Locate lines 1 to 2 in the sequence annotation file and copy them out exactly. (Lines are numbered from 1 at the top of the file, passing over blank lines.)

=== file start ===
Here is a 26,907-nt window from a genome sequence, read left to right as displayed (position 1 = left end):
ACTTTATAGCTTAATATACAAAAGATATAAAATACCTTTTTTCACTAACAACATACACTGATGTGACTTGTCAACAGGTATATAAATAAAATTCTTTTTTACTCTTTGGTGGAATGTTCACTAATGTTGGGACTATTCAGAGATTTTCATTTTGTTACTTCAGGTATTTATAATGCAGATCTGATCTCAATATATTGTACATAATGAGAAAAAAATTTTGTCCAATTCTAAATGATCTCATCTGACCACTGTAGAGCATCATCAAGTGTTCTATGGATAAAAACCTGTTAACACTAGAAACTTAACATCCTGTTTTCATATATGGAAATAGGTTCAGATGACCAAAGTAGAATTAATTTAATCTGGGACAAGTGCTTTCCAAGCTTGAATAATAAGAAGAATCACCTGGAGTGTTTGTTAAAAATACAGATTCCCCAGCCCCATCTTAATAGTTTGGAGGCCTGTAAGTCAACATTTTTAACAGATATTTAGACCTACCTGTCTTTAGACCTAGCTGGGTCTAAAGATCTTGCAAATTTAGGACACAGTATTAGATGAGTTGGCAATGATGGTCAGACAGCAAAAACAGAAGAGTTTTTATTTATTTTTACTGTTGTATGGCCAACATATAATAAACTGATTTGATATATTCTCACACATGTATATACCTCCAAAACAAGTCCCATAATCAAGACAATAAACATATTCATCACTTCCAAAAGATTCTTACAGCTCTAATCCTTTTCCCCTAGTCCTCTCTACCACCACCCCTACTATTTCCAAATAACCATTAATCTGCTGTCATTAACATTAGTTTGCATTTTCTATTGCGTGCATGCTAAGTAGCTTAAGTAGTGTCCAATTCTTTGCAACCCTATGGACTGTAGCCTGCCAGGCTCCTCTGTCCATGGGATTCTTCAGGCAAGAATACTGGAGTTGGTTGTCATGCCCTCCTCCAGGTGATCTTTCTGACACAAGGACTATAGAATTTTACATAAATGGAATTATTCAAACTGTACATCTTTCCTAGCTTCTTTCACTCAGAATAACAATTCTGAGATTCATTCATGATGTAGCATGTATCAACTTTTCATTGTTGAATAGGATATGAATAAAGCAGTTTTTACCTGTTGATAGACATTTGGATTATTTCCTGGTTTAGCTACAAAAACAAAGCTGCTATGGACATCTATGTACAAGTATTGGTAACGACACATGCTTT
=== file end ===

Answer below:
Here is a 26,907-nt window from a genome sequence, read left to right as displayed (position 1 = left end):
ACTTTATAGCTTAATATACAAAAGATATAAAATACCTTTTTTCACTAACAACATACACTGATGTGACTTGTCAACAGGTATATAAATAAAATTCTTTTTTACTCTTTGGTGGAATGTTCACTAATGTTGGGACTATTCAGAGATTTTCATTTTGTTACTTCAGGTATTTATAATGCAGATCTGATCTCAATATATTGTACATAATGAGAAAAAAATTTTGTCCAATTCTAAATGATCTCATCTGACCACTGTAGAGCATCATCAAGTGTTCTATGGATAAAAACCTGTTAACACTAGAAACTTAACATCCTGTTTTCATATATGGAAATAGGTTCAGATGACCAAAGTAGAATTAATTTAATCTGGGACAAGTGCTTTCCAAGCTTGAATAATAAGAAGAATCACCTGGAGTGTTTGTTAAAAATACAGATTCCCCAGCCCCATCTTAATAGTTTGGAGGCCTGTAAGTCAACATTTTTAACAGATATTTAGACCTACCTGTCTTTAGACCTAGCTGGGTCTAAAGATCTTGCAAATTTAGGACACAGTATTAGATGAGTTGGCAATGATGGTCAGACAGCAAAAACAGAAGAGTTTTTATTTATTTTTACTGTTGTATGGCCAACATATAATAAACTGATTTGATATATTCTCACACATGTATATACCTCCAAAACAAGTCCCATAATCAAGACAATAAACATATTCATCACTTCCAAAAGATTCTTACAGCTCTAATCCTTTTCCCCTAGTCCTCTCTACCACCACCCCTACTATTTCCAAATAACCATTAATCTGCTGTCATTAACATTAGTTTGCATTTTCTATTGCGTGCATGCTAAGTAGCTTAAGTAGTGTCCAATTCTTTGCAACCCTATGGACTGTAGCCTGCCAGGCTCCTCTGTCCATGGGATTCTTCAGGCAAGAATACTGGAGTTGGTTGTCATGCCCTCCTCCAGGTGATCTTTCTGACACAAGGACTATAGAATTTTACATAAATGGAATTATTCAAACTGTACATCTTTCCTAGCTTCTTTCACTCAGAATAACAATTCTGAGATTCATTCATGATGTAGCATGTATCAACTTTTCATTGTTGAATAGGATATGAATAAAGCAGTTTTTACCTGTTGATAGACATTTGGATTATTTCCTGGTTTAGCTACAAAAACAAAGCTGCTATGGACATCTATGTACAAGTATTGGTAACGACACATGCTTT